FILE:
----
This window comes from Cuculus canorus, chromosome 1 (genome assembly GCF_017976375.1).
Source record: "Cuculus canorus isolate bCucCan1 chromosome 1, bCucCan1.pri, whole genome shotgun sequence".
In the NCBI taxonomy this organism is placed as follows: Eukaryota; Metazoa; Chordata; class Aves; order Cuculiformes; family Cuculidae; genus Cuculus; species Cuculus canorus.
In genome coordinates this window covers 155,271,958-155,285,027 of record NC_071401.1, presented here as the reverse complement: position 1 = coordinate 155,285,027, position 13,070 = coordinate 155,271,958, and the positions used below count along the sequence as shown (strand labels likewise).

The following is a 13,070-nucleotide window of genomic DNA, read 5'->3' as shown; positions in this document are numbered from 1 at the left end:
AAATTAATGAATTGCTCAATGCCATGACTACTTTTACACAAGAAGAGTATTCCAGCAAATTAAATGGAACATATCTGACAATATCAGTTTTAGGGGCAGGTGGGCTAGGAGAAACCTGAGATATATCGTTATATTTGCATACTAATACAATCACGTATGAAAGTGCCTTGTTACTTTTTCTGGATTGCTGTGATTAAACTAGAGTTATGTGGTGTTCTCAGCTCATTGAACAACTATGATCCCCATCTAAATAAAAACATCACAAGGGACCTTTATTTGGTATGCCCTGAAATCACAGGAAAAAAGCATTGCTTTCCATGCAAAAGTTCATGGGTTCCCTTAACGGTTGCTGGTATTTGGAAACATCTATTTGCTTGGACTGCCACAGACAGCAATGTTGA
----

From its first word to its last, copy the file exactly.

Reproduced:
This window comes from Cuculus canorus, chromosome 1 (genome assembly GCF_017976375.1).
Source record: "Cuculus canorus isolate bCucCan1 chromosome 1, bCucCan1.pri, whole genome shotgun sequence".
In the NCBI taxonomy this organism is placed as follows: Eukaryota; Metazoa; Chordata; class Aves; order Cuculiformes; family Cuculidae; genus Cuculus; species Cuculus canorus.
In genome coordinates this window covers 155,271,958-155,285,027 of record NC_071401.1, presented here as the reverse complement: position 1 = coordinate 155,285,027, position 13,070 = coordinate 155,271,958, and the positions used below count along the sequence as shown (strand labels likewise).

The following is a 13,070-nucleotide window of genomic DNA, read 5'->3' as shown; positions in this document are numbered from 1 at the left end:
AAATTAATGAATTGCTCAATGCCATGACTACTTTTACACAAGAAGAGTATTCCAGCAAATTAAATGGAACATATCTGACAATATCAGTTTTAGGGGCAGGTGGGCTAGGAGAAACCTGAGATATATCGTTATATTTGCATACTAATACAATCACGTATGAAAGTGCCTTGTTACTTTTTCTGGATTGCTGTGATTAAACTAGAGTTATGTGGTGTTCTCAGCTCATTGAACAACTATGATCCCCATCTAAATAAAAACATCACAAGGGACCTTTATTTGGTATGCCCTGAAATCACAGGAAAAAAGCATTGCTTTCCATGCAAAAGTTCATGGGTTCCCTTAACGGTTGCTGGTATTTGGAAACATCTATTTGCTTGGACTGCCACAGACAGCAATGTTGA